DG: But they are government run that is patronage, that comes from the government, and the big difference is that St Ives in the old days had no government patronage, there was no art school here there was no museum here and there was no government patronage. So your larger-than-life personality in the old St Ives managed to survive as artists. I think St Ives was the last Bohemia in the world and I think that’s gone. Argue with me, please
TS: Well, you say Bohemia, but the people that came here you know the main figures, probably did quite well. Hepworth belonged to Marlborough, a multi-million pound major gallery, probably what the White Cube is today or Hauser & Wirth. Terry Frost was at Waddingtons.
DG: I know what you’re talking about because those people were middle-class, they were well-connected into the writing fraternity or the critical fraternity. Now there is no criticism of any substance going on in Cornwall today and, in fact, we have discovered there’s hostility to it. Because they brought criticism from London when they came down here. The other fact is that of the St Ives School I think Terry Frost is the only working class guy in the whole school. So there was a level of sophistication that is no longer here now.
TS: Well (sighing) of course you had Alfred Wallis, there were others as well and he was working class
DG: Yes, but he was the autodidact of all autodidact’s.
TS: I think what you’re getting at there is how the system of proper art criticism works in quite a small environment. It’s a tricky thing. Criticism is always going to run people’s backs up. I think it is a healthy thing if it’s done properly. It is a constructive thing if somebody says to me as they have, ‘that piece could be better’, you go to bed that night and wake up in the morning maybe feeling shit that your art didn’t have the punch to it in the place where it should have but I would say thats healthy. Now, sometimes somebody does, as they did last weekend when I did actually read a bit of art criticism that slammed something for the wrong reasons. Then that isn’t healthy
DG: Who are you talking about?
TS: Well we’re talking about (laughing) – it’s an article by Ben K. (lots of laughter). It’s fine, he’s done it publicly and he’s a young man he plus a few others didn’t read the label i.e. didn’t read the press release and made assumptions as to what that particular piece was. He was quite vocal and strong in his criticism about it. I think that what he wrote was really well articulated but maybe for something else and not the piece he was critiquing. So you know if you’re sensitive, if you took it personally, that could be quite a tricky situation.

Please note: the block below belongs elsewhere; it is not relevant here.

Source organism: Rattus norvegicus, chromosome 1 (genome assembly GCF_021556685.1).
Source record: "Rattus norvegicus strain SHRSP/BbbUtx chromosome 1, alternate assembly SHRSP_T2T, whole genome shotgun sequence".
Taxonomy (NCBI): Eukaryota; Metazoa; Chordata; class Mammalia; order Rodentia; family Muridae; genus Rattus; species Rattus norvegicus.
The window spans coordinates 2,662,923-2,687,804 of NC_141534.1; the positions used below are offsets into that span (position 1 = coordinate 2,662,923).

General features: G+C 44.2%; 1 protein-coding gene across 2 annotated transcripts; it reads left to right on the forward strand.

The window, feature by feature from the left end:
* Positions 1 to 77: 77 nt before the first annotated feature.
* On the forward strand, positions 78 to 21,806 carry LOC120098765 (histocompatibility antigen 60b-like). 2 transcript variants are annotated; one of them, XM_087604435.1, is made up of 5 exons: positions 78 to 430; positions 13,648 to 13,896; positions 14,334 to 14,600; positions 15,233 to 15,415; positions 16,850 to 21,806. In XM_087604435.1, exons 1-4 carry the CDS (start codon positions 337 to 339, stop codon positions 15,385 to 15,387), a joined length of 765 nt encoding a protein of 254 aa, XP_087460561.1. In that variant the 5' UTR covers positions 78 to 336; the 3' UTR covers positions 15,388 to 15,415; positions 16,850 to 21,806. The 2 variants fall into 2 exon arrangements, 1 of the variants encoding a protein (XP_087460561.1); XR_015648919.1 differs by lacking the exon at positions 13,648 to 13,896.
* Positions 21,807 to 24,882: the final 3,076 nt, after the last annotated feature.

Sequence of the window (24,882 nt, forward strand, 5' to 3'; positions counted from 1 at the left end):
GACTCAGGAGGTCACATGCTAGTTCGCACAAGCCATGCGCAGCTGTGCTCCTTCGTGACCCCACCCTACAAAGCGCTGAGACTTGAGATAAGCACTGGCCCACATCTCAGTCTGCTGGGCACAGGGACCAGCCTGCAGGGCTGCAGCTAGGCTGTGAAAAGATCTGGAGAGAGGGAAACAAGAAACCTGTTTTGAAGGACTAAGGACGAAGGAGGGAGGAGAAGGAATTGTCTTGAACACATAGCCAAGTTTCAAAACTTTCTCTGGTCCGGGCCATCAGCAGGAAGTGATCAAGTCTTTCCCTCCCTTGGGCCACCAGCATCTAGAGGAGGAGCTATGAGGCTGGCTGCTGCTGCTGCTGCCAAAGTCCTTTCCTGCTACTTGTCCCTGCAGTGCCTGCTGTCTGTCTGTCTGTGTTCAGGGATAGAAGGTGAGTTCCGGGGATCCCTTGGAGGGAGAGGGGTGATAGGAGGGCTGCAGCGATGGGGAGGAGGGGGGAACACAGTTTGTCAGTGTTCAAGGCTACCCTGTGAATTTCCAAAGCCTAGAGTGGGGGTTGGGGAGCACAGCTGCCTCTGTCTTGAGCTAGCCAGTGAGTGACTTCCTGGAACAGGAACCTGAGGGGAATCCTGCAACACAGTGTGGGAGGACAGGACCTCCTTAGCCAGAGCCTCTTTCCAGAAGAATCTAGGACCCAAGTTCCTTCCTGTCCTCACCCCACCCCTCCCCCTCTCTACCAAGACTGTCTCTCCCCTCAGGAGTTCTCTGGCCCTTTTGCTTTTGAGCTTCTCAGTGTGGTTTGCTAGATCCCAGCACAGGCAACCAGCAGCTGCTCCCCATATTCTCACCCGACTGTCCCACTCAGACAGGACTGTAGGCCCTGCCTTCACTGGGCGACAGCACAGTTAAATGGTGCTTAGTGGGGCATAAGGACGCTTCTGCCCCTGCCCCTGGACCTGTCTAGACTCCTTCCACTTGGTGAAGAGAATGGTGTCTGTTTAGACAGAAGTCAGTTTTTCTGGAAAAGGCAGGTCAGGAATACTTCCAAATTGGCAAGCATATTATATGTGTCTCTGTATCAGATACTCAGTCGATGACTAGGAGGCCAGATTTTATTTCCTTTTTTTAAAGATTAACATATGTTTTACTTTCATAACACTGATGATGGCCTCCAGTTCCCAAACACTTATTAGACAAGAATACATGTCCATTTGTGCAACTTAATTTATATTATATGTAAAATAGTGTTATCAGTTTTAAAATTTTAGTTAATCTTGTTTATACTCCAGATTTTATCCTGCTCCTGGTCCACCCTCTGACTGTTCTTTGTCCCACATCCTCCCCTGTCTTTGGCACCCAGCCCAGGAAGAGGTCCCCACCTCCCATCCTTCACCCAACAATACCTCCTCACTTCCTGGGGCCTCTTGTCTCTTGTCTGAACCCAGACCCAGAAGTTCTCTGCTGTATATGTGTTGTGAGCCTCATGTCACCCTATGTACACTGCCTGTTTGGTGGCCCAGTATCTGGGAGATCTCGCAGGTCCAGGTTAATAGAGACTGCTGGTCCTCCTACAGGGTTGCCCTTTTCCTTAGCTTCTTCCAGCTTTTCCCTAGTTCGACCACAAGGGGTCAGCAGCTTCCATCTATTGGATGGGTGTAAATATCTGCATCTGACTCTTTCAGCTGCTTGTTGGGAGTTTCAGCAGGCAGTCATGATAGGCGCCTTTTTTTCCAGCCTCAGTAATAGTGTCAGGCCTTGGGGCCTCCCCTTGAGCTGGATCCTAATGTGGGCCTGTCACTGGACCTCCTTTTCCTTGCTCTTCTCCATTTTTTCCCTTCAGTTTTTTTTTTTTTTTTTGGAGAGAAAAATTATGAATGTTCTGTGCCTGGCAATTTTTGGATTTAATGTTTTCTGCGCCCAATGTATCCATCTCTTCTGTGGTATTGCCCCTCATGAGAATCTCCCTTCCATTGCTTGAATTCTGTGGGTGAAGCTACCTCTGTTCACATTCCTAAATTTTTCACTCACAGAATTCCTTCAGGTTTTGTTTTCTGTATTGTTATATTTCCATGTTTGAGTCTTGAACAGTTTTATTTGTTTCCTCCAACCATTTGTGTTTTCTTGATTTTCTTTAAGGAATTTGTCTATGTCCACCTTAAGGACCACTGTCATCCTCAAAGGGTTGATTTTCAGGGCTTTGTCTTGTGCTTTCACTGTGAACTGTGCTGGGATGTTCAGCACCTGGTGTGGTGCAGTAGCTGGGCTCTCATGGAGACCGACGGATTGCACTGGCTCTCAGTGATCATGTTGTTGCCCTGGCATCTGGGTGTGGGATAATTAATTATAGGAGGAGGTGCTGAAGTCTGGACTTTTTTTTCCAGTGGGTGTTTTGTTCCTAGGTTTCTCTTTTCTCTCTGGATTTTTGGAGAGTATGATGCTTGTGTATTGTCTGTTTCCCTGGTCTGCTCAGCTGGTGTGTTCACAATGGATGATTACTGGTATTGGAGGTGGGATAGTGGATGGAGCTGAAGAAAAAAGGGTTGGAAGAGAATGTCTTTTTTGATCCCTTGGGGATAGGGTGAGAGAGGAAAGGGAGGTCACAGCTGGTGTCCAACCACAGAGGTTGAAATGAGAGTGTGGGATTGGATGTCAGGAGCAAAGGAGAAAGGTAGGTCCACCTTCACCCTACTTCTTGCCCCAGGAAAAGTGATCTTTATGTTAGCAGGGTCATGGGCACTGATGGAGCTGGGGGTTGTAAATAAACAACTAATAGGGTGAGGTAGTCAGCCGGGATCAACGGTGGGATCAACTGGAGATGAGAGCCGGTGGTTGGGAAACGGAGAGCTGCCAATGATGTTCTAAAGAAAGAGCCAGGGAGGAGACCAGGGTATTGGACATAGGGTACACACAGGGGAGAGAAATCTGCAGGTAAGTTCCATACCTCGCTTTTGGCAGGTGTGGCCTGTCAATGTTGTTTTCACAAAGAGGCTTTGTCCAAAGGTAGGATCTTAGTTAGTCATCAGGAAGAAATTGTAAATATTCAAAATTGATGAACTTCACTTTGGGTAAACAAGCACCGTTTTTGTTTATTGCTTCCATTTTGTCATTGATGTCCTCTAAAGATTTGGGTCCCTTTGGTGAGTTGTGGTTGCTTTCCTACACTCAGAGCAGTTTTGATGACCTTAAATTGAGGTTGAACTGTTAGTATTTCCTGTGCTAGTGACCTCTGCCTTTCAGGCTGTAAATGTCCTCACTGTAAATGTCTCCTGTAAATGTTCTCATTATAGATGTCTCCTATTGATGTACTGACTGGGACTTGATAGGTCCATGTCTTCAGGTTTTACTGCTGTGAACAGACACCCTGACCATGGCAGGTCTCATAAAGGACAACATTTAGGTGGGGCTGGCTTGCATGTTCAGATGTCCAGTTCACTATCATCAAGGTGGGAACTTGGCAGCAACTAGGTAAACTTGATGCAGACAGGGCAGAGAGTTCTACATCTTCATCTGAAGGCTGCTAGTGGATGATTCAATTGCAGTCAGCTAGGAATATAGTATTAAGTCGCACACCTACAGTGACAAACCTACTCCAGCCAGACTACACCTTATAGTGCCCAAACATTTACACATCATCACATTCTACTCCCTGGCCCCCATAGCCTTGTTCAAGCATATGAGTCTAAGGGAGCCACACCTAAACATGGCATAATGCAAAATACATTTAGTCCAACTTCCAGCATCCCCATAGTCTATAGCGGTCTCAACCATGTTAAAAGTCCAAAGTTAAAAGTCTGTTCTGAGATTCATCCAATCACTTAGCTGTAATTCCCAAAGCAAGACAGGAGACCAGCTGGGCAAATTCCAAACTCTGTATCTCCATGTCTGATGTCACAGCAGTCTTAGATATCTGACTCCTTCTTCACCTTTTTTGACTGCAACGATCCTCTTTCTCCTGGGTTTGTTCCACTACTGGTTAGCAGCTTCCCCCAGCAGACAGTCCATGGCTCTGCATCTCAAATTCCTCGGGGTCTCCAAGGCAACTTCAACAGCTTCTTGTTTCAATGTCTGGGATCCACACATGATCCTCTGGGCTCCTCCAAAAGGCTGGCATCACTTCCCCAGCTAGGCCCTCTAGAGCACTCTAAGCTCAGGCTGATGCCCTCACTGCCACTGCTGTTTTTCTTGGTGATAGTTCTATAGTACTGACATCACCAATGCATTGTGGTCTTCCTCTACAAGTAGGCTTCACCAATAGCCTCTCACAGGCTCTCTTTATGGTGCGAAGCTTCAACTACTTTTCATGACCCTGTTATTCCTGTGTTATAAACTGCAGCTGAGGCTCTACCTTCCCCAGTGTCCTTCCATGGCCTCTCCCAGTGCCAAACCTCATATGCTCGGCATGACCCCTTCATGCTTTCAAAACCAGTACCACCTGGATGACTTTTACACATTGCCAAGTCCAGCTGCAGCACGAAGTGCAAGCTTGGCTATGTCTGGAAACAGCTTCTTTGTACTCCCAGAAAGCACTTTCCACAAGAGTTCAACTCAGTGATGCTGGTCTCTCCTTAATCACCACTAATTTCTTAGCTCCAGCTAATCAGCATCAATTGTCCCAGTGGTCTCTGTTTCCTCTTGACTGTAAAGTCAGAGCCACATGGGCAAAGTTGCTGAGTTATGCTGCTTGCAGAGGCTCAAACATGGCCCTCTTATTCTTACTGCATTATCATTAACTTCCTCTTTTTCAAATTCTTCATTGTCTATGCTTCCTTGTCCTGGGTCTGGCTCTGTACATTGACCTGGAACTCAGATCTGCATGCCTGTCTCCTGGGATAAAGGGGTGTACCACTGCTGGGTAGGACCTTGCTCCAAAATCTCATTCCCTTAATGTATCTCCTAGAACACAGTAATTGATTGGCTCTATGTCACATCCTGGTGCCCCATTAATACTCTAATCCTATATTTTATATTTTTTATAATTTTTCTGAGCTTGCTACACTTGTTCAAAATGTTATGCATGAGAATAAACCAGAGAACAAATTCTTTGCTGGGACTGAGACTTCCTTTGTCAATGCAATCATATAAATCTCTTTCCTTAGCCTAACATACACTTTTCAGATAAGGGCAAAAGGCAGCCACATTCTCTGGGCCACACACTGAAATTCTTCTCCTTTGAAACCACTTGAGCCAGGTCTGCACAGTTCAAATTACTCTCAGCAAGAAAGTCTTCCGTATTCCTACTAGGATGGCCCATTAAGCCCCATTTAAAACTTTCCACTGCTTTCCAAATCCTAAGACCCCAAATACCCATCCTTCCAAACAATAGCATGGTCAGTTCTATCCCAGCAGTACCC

DG: But criticism is always tricky …
TS: Criticism is always tricky but …
DG: (interrupting) that’s par for the course.
TS: Yes.
DG: And if it’s always tricky why is there such a bloody problem with it at the moment?

Pregnant Fairy 2012. Sterling silver

TS: The thing is I have to say, I don’t know that there is such a problem with it. I haven’t seen much of it. What happened last weekend was the first bit of criticism that I have encountered about my own work, but there hasn’t been … down here in Cornwall, you know, when shows get covered – it’s great that the West Briton, you know, say that they are writing about an exhibition. It’s basically a summary of what the press release says. You know the man who writes for the Cornishman.
DG: Frank Rurhman
TS: Frank Rurhman he does a bit. What he talks about he manages to put in own view into that but there’s nothing of the level as far as I can see in this part of the world that is proper art criticism. I’m saying that but I’m not aware of any
DG: Fine, we don’t need to say any more

Volume 32 no 3 Jan/Feb 2018 pp 18 – 20

7 thoughts on “Tim Shaw talks to Derek Guthrie

  1. Very interesting was Tim Shaw’s evocative description of his arrival to Cornwall on the National Express to the University College, “paradise” art college of Falmouth with palm trees and a warmer winter in contrast to what he left in Manchester.
    I would have liked more on St Ives being the last Bohemia of the world.

    1. Those were the days when artists dreamed. ST Ives was beautiful, not dominated by mass tourism. The Dealer Gallery system was not as it is today. critics were not regarded as PC creatures, The Arts Council and the Tate were not so powerful. Artists were also different but that is another story.simply the Art World was not as sinister as today’s art world. To be brief St Ives was not as anti-intellectual as it is today. It did not have the Tate which has squeezed the life out of the Community.

    1. I saw Tim Shaw’s installation, “What Remains” at The Exchange Gallery in Penzance, and it took me quite by surprise. The installation, “Mother, the Air is Blue, the Air is Dangerous” showed Shaw’s experience as a child during the IRA bombings in Belfast on Bloody Friday in 1972. It left a lasting impression on me, as it showed what the after-effects of a terrorist attack must be like. The other installation was called “Soul Snatcher Possession” and was somewhat menacing, due to the slight movement, but not only, of the violent looking figures.
      I wondered about the cost of these installations, but perhaps they are destined to other museums.

  2. Why is there no information about the Pregnant Fairy displayed in the interview? I would like to know where it’s currently displayed. Thank you.

  3. I have 2 questions for Tim Shaw:

    Why did you decide to study at the Falmouth School of Art?
    Were you a young artist today, would you still choose that school?